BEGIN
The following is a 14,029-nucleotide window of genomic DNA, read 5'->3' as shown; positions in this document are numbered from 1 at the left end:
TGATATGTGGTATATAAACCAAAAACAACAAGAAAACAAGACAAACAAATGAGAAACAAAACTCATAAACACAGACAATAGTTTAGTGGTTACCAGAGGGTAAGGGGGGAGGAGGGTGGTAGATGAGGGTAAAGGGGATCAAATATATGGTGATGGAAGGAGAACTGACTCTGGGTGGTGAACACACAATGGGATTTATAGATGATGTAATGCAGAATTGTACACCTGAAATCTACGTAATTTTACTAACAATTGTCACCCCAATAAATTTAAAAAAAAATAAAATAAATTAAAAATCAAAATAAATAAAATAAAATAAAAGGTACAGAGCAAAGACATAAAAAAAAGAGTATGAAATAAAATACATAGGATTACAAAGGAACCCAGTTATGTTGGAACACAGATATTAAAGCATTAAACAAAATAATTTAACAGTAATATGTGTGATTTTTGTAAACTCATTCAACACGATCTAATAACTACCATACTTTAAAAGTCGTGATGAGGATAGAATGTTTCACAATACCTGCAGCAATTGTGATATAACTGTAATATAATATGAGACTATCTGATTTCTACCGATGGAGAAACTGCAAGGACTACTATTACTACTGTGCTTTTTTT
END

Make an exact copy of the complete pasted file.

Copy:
The following is a 14,029-nucleotide window of genomic DNA, read 5'->3' as shown; positions in this document are numbered from 1 at the left end:
TGATATGTGGTATATAAACCAAAAACAACAAGAAAACAAGACAAACAAATGAGAAACAAAACTCATAAACACAGACAATAGTTTAGTGGTTACCAGAGGGTAAGGGGGGAGGAGGGTGGTAGATGAGGGTAAAGGGGATCAAATATATGGTGATGGAAGGAGAACTGACTCTGGGTGGTGAACACACAATGGGATTTATAGATGATGTAATGCAGAATTGTACACCTGAAATCTACGTAATTTTACTAACAATTGTCACCCCAATAAATTTAAAAAAAAATAAAATAAATTAAAAATCAAAATAAATAAAATAAAATAAAAGGTACAGAGCAAAGACATAAAAAAAAGAGTATGAAATAAAATACATAGGATTACAAAGGAACCCAGTTATGTTGGAACACAGATATTAAAGCATTAAACAAAATAATTTAACAGTAATATGTGTGATTTTTGTAAACTCATTCAACACGATCTAATAACTACCATACTTTAAAAGTCGTGATGAGGATAGAATGTTTCACAATACCTGCAGCAATTGTGATATAACTGTAATATAATATGAGACTATCTGATTTCTACCGATGGAGAAACTGCAAGGACTACTATTACTACTGTGCTTTTTTT